Comparing the Contributions of Well-Being and Disease Status to Employee Productivity

Published in Journal of Occupational and Environmental Medicine

Authors: Gandy, WM, Coberley, CR, Pope, JE, Wells, A, Rula, EY

Objective: To compare employee overall well-being to chronic disease status, which has a long-established relationship to productivity, as relative contributors to on-the-job productivity.

Methods: Data from two annual surveys of three companies were used in longitudinal analyses of well-being as a predictor of productivity level and productivity change among 2629 employees with diabetes or without any chronic conditions.

Results: Well-being was the most significant predictor of productivity cross-sectionally in a model that included disease status and demographic characteristics. Longitudinally, changes in well-being contributed to changes in productivity above and beyond what could be explained by the presence of chronic disease or other fixed characteristics.

Conclusions: These findings support the use of well-being as the broader framework for understanding, explaining, and improving employee productivity in both the healthy and those with disease.

Key Takeaways:

  • This study directly compared well-being to chronic disease status as predictors of worker productivity to determine the importance of well-being in the context of existing re- search on chronic conditions as a primary determinant of productivity.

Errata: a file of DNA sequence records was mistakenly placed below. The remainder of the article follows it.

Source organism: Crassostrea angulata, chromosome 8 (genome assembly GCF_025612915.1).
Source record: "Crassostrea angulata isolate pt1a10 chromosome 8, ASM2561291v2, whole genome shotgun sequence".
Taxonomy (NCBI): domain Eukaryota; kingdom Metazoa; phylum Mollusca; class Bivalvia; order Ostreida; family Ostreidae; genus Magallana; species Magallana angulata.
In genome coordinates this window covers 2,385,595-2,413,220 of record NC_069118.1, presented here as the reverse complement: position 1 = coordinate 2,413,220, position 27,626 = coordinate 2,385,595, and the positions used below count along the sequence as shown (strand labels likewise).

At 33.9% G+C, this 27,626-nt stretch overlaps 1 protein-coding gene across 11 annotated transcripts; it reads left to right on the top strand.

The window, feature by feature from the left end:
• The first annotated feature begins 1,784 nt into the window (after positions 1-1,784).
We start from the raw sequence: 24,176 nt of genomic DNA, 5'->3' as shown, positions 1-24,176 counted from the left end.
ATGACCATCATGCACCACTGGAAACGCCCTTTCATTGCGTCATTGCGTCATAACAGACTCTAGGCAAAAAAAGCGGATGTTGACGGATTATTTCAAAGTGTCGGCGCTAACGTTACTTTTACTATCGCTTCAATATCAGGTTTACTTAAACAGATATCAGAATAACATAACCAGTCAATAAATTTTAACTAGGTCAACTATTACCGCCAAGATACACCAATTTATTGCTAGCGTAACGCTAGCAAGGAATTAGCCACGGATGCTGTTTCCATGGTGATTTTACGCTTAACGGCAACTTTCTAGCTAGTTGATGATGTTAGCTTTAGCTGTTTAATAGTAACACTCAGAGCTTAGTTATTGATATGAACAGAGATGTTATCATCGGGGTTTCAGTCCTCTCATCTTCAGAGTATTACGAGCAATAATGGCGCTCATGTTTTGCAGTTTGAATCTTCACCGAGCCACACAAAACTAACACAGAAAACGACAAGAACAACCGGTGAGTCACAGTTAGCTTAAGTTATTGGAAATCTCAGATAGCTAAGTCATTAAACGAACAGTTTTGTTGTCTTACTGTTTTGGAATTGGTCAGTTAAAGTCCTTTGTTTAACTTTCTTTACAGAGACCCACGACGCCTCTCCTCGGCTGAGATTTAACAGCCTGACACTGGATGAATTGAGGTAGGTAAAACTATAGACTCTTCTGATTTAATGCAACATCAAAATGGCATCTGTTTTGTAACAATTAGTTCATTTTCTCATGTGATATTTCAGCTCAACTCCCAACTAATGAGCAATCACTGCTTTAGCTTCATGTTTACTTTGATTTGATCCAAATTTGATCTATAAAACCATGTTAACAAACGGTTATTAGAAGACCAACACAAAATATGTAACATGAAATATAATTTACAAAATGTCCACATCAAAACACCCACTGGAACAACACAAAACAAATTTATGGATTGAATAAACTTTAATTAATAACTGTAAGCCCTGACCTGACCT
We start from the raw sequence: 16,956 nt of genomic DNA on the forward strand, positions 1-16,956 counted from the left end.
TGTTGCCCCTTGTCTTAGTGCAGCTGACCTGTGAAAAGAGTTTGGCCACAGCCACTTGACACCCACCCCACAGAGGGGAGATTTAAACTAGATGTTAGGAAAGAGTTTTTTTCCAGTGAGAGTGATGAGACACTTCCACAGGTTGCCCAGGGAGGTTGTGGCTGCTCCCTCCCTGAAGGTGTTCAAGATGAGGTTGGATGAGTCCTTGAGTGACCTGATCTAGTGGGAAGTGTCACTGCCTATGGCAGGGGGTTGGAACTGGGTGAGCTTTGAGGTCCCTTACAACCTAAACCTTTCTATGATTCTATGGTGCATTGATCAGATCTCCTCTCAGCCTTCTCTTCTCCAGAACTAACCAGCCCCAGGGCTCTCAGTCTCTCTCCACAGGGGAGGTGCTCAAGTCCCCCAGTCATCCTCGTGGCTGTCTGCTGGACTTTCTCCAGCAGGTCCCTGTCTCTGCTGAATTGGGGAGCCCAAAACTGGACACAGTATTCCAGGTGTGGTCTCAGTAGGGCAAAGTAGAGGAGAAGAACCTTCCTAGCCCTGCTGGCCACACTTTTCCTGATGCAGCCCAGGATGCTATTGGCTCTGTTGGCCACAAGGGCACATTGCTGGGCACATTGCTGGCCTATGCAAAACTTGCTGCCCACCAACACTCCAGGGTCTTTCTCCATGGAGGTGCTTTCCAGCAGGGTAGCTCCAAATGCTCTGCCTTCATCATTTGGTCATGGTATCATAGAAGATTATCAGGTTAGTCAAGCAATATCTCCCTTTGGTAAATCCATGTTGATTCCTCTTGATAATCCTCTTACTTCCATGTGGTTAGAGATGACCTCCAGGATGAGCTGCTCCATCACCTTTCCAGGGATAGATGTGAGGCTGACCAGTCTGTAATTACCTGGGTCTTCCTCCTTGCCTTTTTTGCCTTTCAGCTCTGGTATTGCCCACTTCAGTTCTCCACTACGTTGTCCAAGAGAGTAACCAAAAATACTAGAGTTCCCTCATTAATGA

• Results showed an individual’s well-being is a stronger predictor of their productivity level than chronic disease status or other demographic characteristics.
  • Over time, changes in well-being contributed significantly to changes in productivity above and beyond what could be explained by any individual characteristic, including fixed/stable factors such as disease status (any condition), age, gender, and socioeconomic status.
  • When the non-diseased and diseased groups were evaluated separately, well-being was the strongest independent contributor to productivity in each group.
  • This study supports that a well-being improvement strategy can benefit the productivity of an entire population — from the healthy to the diseased.
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